It seems to me that the key to all of this is to find a bite-sized activity that’s engaging and enjoyable to do. That’s not always easy but finding it will have huge payoffs.


Redesign for online: 3 easy steps to questioning everything you do as an educator

My RSS Reader brought up this two-year-old now post from Bonnie. I don’t know if she updated it or if it was just fortunate luck but I read it and really enjoyed it. There’s so much wisdom in here that, after COVID, we can get a better understanding of now.

Warning – the title is a bit of a bait and switch but not in a bad way. As she notes, there is no such thing as three easy steps.

Online teaching is her thing so she does write from a strong background and credibility. After two years, everyone has built up a bit of expertise so her experiences have added importance.

There were a few big takeaways for me.

  • “Redesigning for online is a confronting process. It forces you to pare down both your course content AND your course communications to the bits that matter most” – Yes! Not everything gets ported over. It’s also a good idea as you prepare for F2F next year
  • “the infrastructure of the internet is actually designed FOR two-way participatory communications” and she gives terrific examples of what to do. I thought that the concept of knowledge creators versus consumers was particularly helpful. With YouTube and the like, I think everyone has got the consumer part down pat
  • “My partner, on the other hand, worked ten hour days, wrote half an Online Teaching textbook, and created an entire site of video resources and interviews about digital pedagogies” This is a rich resource

There is a presentation and the irony of the tools used isn’t lost on me but it will be a good hour of professional learning for all.


Grad Prep

After the fact, I had some regrets about sharing the post. The content was about the work that Diana puts in to support her colleagues in a couple of graduations in the school – from Kindergarten and Grade 8. She’s using her technical skills to build a presentation using green screen and a story for each student.

It was a little sobering when she mentioned that this might well be the first time for the kindergarten students to see a big audience. I never thought of that.

The regrets came from responses to the voicEd show where the concept of graduations was discussed in not so glowing terms. That wasn’t the point of Diana’s post and I hope that she missed it. Graduations are a school or district decision; not an individual teacher’s.

Having said that, I can’t recall any course where things abruptly ended after the last class. Even at the Faculty of Education just taking a single course, there was an invitation to go out or over to someone’s house to celebrate the end of things.

There have been so few things to celebrate these days that a formal graduation may just be the shot that people need, for that moment in time. There may be a time and a place to have this discussion but to tag onto this blog post isn’t it.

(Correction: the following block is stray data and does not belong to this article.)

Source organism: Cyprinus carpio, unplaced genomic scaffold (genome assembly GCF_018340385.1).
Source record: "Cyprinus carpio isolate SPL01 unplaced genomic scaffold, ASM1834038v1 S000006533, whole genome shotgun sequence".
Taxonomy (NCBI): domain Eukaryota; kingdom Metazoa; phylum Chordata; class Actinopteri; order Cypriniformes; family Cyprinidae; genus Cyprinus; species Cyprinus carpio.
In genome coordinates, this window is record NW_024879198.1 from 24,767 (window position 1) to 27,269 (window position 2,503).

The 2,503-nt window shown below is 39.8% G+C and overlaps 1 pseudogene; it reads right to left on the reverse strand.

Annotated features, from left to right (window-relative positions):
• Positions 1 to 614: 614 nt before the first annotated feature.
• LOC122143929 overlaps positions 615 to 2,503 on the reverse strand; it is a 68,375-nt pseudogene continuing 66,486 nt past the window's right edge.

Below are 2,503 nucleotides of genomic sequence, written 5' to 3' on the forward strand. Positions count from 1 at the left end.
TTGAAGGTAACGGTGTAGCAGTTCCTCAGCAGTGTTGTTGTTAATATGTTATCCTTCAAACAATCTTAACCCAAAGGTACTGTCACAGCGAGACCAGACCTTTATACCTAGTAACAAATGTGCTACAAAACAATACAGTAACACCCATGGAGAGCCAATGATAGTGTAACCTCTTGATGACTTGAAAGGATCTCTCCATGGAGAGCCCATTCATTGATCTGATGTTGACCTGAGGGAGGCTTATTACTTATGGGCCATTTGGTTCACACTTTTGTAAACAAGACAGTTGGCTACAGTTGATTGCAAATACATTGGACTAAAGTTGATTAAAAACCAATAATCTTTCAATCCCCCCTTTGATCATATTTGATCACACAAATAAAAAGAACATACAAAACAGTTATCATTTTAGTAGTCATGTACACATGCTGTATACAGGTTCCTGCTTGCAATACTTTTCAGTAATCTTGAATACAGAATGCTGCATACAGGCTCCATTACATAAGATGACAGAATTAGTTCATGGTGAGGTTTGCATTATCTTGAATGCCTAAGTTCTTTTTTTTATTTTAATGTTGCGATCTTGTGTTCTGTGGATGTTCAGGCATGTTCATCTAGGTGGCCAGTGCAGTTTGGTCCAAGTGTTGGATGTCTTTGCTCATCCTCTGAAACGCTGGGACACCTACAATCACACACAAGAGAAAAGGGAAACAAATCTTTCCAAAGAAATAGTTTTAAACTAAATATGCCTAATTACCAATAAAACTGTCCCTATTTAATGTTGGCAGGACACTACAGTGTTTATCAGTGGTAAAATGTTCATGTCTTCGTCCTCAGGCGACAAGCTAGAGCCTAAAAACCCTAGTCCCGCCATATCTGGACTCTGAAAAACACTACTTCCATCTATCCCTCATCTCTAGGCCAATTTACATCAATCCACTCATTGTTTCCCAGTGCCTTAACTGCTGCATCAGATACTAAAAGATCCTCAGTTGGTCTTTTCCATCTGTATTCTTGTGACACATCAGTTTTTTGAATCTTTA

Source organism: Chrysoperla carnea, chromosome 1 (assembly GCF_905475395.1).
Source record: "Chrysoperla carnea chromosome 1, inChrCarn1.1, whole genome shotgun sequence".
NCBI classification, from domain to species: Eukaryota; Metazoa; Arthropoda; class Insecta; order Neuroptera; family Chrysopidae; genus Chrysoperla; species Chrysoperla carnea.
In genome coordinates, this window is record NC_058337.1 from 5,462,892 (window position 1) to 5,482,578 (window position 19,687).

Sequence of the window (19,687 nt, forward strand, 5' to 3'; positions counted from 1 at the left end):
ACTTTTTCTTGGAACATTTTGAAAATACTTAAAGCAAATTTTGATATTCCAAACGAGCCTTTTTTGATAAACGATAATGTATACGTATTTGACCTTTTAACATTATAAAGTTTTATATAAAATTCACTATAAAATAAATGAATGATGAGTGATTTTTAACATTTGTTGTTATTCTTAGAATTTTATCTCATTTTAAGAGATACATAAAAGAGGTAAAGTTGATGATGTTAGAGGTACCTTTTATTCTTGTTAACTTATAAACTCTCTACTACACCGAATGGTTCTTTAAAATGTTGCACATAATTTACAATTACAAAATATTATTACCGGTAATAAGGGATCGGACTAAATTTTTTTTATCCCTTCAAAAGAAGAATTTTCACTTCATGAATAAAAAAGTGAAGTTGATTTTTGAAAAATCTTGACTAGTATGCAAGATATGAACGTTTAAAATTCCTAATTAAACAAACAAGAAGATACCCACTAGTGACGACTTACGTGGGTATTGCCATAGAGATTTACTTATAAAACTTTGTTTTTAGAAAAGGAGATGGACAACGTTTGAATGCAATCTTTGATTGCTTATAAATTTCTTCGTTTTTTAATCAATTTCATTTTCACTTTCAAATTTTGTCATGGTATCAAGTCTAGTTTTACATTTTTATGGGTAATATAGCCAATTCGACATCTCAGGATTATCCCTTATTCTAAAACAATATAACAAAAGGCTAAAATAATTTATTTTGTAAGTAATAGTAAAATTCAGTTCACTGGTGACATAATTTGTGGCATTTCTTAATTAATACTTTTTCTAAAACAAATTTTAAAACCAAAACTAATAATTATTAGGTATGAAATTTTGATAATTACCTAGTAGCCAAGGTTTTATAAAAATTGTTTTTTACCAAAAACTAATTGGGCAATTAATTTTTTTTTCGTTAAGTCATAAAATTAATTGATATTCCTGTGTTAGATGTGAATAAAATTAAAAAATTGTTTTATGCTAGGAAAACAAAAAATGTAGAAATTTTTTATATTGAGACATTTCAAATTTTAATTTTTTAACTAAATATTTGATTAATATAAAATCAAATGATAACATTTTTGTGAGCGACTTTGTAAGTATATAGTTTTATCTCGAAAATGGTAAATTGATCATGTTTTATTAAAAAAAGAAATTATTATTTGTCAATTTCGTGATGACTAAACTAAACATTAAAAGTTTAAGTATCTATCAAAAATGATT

And don’t forget the parents – this from a friend of mine this morning…

So proud x 2 🎓🎓🎉🎉! Congratulations to both XXXXXXX and XXXXXXX on their Grade 8 graduation from XXPS! 🙌🏻 10 years in the making!

I’m sure that also the kids will get a DVD or a link to the presentation that they can enjoy for a lifetime. I sure wish I had that to look back at.


And on to LongCovid

“Masks are all but gone in my neck of the woods.”

Ditto here. In the past while, I’ve had an optometrist and doctor appointment and I’ve worn a mask. The sign on the door says so and I know that these are occasions where you’re going to be closer than ever to someone not in your immediate family.

We also wear masks to the drug store where it’s about 50/50 with staff and Walmart where the ratio is less. I’ve convinced my wife that self-checkout isn’t bad because you don’t have to stand really close to anyone.

I’d like to go with the sentiment that it’s all over. But it isn’t, by a long shot.

  • A good friend, wife, and inlaw all got it
  • Friends on Facebook have checked in with the sad news
  • Baseball was cancelled because they couldn’t field a team

Then, there’s the concept of longCOVID (longCovid) that Marie talks about in the post. It’s not pleasant and she doesn’t sugar-coat it.

Somehow, so many have bought into the concept since vaccination centres are shut down and there isn’t a frenzy to get a jab.

I had to smile a bit at her thoughts about style. Like so many, I just wish we could get to the point where it’s not here and we don’t have to worry about writing about it. We’re not there yet.


They haven’t the foggiest

I’ll give Doug some cred by pairing him with Monty Python.

Hey, Doug

If you’re looking for a little smile and some play on words, this will be your Friday morning read.


Please find some time to enjoy these posts. Then, follow the authors on Twitter.

  • Elizabeth Lyons – @mrslyonslibrary
  • Paul McGuire – @mcguirp
  • Aviva Dunsiger – @avivaloca
  • Bonnie Stewart – @bonstewart
  • Diana Maliszewski – @MzMollyTL
  • Marie Snyder – @MarieSnyder27
  • Doug McDowall – @dougzone2_1

This Week in Ontario Edublogs

Lessons learned